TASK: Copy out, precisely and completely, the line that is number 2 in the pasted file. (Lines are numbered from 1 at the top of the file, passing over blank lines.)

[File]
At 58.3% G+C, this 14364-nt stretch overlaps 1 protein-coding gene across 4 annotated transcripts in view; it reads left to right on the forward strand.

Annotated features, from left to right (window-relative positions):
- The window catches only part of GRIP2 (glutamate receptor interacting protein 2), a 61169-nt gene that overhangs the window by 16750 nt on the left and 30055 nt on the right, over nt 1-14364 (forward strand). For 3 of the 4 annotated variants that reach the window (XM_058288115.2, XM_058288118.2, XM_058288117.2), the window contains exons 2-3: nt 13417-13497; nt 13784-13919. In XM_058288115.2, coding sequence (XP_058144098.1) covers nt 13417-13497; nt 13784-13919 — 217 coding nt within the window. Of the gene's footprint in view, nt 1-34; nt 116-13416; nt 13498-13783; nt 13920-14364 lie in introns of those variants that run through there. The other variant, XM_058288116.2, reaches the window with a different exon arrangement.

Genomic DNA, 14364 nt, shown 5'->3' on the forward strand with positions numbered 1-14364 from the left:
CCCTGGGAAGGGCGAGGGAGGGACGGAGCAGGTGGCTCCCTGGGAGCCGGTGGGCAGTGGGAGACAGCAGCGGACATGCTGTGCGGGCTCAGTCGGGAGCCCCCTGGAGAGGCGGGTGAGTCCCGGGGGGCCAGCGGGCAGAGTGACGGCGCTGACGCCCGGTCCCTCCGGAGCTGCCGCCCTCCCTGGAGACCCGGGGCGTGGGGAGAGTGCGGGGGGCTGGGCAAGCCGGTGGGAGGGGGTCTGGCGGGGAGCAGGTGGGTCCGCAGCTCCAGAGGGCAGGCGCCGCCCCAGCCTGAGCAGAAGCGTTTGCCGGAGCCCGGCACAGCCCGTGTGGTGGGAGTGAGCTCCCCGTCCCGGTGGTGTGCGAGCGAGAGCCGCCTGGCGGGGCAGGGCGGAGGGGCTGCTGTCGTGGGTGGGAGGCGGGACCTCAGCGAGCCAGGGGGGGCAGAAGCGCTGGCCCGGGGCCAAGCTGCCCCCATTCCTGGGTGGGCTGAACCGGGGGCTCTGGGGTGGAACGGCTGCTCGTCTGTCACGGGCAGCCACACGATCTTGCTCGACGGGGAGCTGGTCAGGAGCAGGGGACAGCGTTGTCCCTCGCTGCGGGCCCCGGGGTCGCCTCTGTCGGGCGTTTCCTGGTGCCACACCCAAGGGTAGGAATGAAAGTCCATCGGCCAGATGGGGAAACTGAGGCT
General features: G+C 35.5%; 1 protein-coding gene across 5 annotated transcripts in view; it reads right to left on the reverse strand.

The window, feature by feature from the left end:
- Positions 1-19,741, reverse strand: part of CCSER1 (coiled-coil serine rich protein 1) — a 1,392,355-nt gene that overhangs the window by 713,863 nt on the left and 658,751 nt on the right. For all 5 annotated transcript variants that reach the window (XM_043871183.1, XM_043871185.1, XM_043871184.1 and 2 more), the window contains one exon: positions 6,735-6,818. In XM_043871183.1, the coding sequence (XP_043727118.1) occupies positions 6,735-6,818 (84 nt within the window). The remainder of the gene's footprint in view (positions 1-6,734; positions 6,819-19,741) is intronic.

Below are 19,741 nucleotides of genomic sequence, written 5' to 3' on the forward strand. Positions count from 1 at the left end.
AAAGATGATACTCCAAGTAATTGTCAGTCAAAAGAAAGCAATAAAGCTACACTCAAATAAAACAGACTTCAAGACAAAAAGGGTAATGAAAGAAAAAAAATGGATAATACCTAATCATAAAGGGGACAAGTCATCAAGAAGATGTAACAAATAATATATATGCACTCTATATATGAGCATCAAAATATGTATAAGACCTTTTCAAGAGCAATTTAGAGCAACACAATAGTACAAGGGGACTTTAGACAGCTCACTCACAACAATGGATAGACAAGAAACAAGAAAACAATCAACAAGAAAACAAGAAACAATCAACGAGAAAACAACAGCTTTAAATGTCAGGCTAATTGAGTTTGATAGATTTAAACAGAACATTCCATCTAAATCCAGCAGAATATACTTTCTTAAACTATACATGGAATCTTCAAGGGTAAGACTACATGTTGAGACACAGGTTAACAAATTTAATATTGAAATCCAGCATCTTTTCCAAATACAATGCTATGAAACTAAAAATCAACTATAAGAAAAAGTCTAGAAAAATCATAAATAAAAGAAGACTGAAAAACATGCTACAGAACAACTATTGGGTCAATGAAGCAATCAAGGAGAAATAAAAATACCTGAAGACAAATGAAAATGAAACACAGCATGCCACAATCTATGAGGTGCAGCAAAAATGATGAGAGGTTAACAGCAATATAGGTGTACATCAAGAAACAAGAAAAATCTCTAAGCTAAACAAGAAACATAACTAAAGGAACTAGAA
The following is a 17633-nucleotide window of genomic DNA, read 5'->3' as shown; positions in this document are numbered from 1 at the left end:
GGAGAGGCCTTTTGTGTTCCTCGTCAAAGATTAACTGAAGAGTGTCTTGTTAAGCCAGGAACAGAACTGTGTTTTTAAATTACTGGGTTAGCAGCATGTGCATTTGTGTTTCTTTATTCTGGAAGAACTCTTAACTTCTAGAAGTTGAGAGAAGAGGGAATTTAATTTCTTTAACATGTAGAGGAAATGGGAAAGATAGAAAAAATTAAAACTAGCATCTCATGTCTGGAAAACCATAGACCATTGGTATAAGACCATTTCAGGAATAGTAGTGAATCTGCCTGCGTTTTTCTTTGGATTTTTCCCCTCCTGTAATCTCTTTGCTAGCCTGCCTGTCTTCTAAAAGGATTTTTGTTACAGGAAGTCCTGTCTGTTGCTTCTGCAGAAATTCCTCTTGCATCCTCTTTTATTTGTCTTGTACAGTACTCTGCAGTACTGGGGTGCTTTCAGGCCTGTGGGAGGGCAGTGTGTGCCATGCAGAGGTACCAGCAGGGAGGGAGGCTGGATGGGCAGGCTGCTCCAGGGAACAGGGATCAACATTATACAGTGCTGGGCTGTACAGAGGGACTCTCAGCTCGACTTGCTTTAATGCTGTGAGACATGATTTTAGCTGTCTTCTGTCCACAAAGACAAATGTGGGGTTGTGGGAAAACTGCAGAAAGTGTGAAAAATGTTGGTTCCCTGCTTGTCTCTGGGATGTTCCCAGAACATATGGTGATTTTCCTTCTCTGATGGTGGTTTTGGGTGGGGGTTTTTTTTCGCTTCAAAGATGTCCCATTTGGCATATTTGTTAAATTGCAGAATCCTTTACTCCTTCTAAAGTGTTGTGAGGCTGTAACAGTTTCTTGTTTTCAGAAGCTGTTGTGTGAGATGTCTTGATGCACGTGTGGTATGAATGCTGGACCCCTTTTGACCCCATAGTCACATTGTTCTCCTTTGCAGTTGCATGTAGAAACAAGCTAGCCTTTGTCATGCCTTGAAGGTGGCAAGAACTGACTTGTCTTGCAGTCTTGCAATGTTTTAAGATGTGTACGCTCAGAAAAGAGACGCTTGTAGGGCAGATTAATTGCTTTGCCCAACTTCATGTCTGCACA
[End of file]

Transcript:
Annotated features, from left to right (window-relative positions):